Deficit Deal: What Should Investors Do?

President Barack Obama and congressional leaders announced late Sunday that the framework of an historic deficit deal had been reached to raise the U.S. borrowing limit and avert a debt default. Is this good or bad news? It’s good news for those who did not want to see the U.S. government default on its debts. It’s bad news for those who did not want the U.S government to raise the debt ceiling (concerns still linger whether or not the U.S. will lose its triple-A credit rating.)

Personal opinions aside, this most recent crisis reaffirmed the following fundamental principles practiced by prudent investors:

  1. Have a well thought out investment plan
    Work with an investment fiduciary to create and adhere to an investment plan that considers your ability, willingness and need to take risk. Events such as the debt ceiling crisis are built into well-reasoned investment plans. As Napoleon Bonaparte stated, “Most battles are won or lost (in the preparation stage) long before the first shot is fired.
  2. Focus on your long-term investment plan, not short-term events
    The impact of the debt ceiling crisis is unknown. History shows that, in the long run, such events are blips on the historic timeline. In 1976, investors obsessed over fear of inflation and a dysfunctional economy (sound familiar?) The Dow Jones Industrial Average traded between 800 and 1000 and many financial gurus declared the “death of equities.” Today, despite the events of 1976 and many other “crises” along the way, the Dow trades around 12,000.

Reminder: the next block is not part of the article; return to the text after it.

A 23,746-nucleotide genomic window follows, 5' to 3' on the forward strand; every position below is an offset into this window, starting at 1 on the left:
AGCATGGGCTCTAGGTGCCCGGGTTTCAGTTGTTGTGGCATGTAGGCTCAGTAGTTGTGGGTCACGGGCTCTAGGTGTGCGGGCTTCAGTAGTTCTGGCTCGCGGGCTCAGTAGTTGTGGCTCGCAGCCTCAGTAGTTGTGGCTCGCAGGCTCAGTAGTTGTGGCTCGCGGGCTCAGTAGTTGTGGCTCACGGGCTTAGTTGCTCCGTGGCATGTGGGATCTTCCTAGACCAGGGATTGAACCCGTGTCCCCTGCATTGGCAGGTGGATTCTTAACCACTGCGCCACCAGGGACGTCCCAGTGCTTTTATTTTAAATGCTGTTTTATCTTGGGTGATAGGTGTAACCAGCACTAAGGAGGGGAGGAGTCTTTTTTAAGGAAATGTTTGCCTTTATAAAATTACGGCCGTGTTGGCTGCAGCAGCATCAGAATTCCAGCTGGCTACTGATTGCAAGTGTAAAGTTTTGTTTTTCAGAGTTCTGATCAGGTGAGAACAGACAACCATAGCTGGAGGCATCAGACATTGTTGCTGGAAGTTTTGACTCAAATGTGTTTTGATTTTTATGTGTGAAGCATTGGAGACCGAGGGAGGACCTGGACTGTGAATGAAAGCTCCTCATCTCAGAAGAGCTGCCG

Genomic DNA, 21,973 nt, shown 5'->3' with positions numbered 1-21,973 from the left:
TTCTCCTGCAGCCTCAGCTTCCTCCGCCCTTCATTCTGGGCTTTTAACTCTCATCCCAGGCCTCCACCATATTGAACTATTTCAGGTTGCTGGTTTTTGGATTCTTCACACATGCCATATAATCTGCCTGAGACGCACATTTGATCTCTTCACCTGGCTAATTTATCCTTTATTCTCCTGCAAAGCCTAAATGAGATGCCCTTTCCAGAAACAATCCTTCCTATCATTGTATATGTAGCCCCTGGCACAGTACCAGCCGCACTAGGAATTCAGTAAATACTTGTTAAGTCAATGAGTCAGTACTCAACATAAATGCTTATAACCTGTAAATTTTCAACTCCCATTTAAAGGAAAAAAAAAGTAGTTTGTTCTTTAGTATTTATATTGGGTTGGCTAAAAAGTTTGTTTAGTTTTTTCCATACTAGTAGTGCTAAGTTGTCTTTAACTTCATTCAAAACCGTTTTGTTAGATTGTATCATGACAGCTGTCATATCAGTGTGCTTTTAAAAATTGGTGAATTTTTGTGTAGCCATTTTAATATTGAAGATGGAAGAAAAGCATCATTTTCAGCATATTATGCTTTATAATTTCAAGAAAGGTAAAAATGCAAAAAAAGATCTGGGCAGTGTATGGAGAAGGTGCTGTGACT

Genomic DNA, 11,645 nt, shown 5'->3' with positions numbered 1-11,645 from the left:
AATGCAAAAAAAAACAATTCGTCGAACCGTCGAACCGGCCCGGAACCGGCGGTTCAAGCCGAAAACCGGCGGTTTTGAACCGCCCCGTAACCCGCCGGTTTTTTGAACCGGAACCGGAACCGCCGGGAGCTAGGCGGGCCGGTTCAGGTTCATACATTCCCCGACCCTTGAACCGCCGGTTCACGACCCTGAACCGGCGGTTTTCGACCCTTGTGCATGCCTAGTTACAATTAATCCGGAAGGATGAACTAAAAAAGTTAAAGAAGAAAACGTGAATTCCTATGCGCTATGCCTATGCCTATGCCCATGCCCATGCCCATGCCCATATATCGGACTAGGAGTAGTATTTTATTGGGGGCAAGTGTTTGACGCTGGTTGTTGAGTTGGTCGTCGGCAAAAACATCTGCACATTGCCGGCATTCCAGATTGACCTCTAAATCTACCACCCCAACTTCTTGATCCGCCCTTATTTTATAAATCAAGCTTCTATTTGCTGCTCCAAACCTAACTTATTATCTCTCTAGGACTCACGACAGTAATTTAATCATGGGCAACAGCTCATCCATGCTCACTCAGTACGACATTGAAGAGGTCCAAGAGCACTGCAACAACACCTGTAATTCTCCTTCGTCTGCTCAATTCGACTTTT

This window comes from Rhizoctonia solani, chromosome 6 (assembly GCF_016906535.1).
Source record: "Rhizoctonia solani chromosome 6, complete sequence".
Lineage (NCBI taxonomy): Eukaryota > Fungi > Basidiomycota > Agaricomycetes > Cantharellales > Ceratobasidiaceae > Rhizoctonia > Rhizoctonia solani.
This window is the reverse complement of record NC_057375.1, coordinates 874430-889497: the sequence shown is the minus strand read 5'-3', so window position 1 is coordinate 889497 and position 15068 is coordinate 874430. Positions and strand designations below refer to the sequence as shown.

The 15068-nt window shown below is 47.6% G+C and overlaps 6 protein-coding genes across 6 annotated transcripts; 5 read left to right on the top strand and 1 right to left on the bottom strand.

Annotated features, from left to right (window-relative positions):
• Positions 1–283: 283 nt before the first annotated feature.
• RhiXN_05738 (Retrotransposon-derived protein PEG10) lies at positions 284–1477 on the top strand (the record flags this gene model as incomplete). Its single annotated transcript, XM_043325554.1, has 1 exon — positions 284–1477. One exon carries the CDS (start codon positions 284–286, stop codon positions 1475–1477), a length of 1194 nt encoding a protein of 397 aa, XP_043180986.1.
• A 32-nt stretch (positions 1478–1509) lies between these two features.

3. The media wants you to worry
    Always remember that the media’s job is not to provide sound investment advice. Their job is to make people tune in to watch their TV show or buy their magazine. They accomplish this by playing on individual’s emotions and instilling fear that you must take action or else. Its one thing to watch the news to stay informed and another to let it change your long term plans.

If you find yourself worrying about how this most recent crisis will affect your portfolio, you likely do not have a well thought out plan or you were overconfident about your ability to deal with bad news. If the former is the case, then you should develop a plan. If the latter is the case, you should revisit your plan. More specifically your ability, willingness and need to take risk because this likely won’t be the last crisis you (and your portfolio) will have to deal with.